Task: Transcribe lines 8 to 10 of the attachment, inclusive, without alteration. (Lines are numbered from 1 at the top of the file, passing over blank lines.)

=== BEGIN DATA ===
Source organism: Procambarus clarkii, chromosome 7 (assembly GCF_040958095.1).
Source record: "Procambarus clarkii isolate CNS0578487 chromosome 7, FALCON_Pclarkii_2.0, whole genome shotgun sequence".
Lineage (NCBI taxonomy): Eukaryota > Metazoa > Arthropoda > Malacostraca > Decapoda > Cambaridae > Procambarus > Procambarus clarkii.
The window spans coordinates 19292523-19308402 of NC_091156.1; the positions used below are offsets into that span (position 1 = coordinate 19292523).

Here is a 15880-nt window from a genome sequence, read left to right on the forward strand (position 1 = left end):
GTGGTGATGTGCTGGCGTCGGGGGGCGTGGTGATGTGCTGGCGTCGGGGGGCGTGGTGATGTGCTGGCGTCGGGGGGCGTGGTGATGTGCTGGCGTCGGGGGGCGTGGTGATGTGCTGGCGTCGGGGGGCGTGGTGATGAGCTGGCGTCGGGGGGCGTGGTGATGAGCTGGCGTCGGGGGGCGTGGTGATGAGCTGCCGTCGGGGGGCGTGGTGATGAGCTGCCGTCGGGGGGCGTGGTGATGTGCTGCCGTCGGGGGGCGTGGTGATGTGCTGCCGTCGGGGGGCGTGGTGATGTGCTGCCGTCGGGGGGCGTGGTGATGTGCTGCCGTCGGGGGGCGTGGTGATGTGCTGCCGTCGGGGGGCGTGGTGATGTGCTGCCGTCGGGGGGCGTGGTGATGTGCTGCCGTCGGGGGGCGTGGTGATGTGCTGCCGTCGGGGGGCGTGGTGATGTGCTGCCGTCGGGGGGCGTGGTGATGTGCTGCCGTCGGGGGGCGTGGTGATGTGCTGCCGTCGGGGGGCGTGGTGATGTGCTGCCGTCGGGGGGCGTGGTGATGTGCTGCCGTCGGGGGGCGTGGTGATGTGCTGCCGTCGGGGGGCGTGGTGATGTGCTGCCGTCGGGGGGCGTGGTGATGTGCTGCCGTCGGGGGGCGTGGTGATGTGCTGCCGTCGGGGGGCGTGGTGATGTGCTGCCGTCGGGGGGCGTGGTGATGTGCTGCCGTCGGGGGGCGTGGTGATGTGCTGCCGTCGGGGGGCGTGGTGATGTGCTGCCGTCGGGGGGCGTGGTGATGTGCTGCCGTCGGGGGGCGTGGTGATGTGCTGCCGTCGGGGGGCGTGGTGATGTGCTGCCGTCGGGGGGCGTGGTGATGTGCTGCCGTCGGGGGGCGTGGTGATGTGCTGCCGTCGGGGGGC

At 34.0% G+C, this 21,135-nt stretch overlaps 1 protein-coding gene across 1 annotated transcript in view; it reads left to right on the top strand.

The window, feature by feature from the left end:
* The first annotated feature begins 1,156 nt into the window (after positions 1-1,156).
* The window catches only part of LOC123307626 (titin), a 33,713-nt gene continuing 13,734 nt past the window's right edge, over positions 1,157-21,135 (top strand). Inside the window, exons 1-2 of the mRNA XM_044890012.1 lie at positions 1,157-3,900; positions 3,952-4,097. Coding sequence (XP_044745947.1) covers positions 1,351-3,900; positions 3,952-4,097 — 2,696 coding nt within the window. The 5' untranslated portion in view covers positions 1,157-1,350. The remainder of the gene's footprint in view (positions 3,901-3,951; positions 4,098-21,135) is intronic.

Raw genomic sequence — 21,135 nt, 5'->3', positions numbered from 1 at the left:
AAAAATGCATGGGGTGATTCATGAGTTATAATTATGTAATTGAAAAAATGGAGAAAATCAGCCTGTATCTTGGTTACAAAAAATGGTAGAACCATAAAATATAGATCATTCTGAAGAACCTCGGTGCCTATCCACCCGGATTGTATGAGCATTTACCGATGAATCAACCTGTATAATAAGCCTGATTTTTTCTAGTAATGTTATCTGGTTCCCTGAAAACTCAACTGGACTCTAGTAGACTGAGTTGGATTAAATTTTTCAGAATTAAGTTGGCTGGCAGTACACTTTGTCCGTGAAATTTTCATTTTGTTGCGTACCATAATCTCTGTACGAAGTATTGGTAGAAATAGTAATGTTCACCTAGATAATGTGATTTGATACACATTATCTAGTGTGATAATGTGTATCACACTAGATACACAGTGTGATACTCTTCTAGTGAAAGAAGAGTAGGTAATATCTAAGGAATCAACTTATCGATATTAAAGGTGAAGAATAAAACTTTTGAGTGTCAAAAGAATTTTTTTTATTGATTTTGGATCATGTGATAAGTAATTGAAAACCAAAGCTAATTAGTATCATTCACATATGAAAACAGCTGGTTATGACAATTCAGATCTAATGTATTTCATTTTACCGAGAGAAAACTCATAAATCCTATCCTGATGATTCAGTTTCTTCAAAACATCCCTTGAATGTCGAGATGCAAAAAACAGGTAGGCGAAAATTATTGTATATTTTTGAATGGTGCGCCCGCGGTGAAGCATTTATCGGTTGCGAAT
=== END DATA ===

The window, feature by feature from the left end:
* The first annotated feature begins 1,156 nt into the window (after positions 1-1,156).
* The window catches only part of LOC123307626 (titin), a 33,713-nt gene continuing 13,734 nt past the window's right edge, over positions 1,157-21,135 (top strand). Inside the window, exons 1-2 of the mRNA XM_044890012.1 lie at positions 1,157-3,900; positions 3,952-4,097. Coding sequence (XP_044745947.1) covers positions 1,351-3,900; positions 3,952-4,097 — 2,696 coding nt within the window. The 5' untranslated portion in view covers positions 1,157-1,350. The remainder of the gene's footprint in view (positions 3,901-3,951; positions 4,098-21,135) is intronic.